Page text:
This is a vintage fairy tale, and may contain violence. We would encourage parents to read beforehand  if your child is sensitive to such themes.

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There were once a King and Queen who had three of the most beautiful children in the world. They loved all the children tenderly, one no better than the others; but the youngest, who was a girl, was always kept locked up in a strong tower. She was allowed to see no one but her attendants, and her parents and her two brothers, who went every day to visit her.

No one knew why she was kept shut up in this way except the King and Queen. Even her brothers did not know, and they often grieved to think that their sister Rosetta should be a prisoner all her life.

The fact was that when Rosetta was born a fairy had appeared to her parents and had told them that some time the princess would bring a great misfortune upon her brothers. Because of her they would be cast into a dungeon and perhaps even lose their lives. These misfortunes would happen when the Princess Rosetta was about to be married.

The royal parents were greatly troubled at hearing this, and they immediately caused a high tower to be built, and in this they placed the child. Every luxury was hers; the most beautiful clothes and jewels, and the most delicious and delicately cooked food. Her furniture was of gold and was carved in strange and wonderful shapes, and the hangings were all woven of gold and silver thread and richly embroidered.

No one, however, as was said, ever came to the tower, or saw her, except her father and mother and her brothers and the ladies who waited upon her.

The royal parents intended to tell their sons the reason for this imprisonment when Rosetta should have reached the age of eighteen. Her brothers would then understand that it was not through any cruelty that their sister was kept prisoner, but to protect their own lives.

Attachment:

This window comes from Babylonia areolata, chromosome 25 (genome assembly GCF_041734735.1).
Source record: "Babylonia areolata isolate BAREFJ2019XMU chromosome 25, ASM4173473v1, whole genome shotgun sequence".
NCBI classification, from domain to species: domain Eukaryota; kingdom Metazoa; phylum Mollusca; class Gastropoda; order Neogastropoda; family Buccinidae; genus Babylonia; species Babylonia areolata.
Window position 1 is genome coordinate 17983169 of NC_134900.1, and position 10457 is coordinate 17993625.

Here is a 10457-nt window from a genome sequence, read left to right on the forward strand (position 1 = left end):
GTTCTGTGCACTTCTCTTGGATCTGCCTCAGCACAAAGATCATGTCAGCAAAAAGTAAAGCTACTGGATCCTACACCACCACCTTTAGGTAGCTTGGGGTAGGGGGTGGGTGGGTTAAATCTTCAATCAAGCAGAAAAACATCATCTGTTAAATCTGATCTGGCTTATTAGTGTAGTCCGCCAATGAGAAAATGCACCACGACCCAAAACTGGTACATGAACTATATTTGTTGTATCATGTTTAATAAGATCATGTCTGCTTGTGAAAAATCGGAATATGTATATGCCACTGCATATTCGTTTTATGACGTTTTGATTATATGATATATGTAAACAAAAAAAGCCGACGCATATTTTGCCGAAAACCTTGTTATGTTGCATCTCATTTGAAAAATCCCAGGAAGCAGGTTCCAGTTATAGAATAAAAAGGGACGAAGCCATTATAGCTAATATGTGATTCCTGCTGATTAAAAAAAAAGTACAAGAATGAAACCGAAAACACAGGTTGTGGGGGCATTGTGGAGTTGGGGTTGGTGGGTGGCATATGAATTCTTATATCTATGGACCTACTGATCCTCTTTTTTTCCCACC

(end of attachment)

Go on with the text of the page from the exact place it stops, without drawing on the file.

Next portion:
Unfortunately, just before Rosetta’s eighteenth birthday the King and Queen both died, and so suddenly that they had no time to reveal to anyone what the fairy had told them.

The keys of the tower were given to the elder prince, and one of his first acts was to set Rosetta free.

The princess was delighted to be able to see at last what the world outside of her tower was like. Everything was a wonder to her—the trees, the grass, the flowers and fountains. She wished to know the names of everything.

At one spot in the gardens a peacock sat sunning itself.

“What is that beautiful creature called?” she asked.

“That, dear sister, is a peacock,” answered the princes.

“A peacock!” cried Rosetta. “Never in my life did I dream that such a beautiful thing existed. I am sure that in all the world there can be nothing else that is quite so beautiful. Dear brothers, if you love me, find the King of the Peacocks and bring him here, for he, and he alone, shall be my husband. Moreover, unless you find him and bring him to me, I shall certainly die of grief.”

The princes loved their sister so dearly that they could refuse nothing that she asked of them. They at once began to make ready to set out into the world in search of the country of the peacocks. Before starting they caused a portrait of their sister to be painted. This they intended to take with them to the Peacock country, for they were sure that if the king of that country could only know how beautiful Rosetta was, he would never be contented until he had her for his queen.

As soon as their preparations had been made and the portrait was finished, the two princes set out upon their travels. They journeyed on and on, over many seas and many mountains and through many strange lands, until at last they came to a country where there were nothing but peacocks. There were peacock bakers and peacock tradesmen. Peacocks went in and out of the houses, and drove through the streets in magnificent coaches shining with gold and precious stones. Everywhere were only peacocks spreading their tails and parading in all their magnificence. Strangely enough, however, the King who ruled over this country was not a peacock at all, but a young man so handsome and graceful that even the peacocks could not equal him in beauty.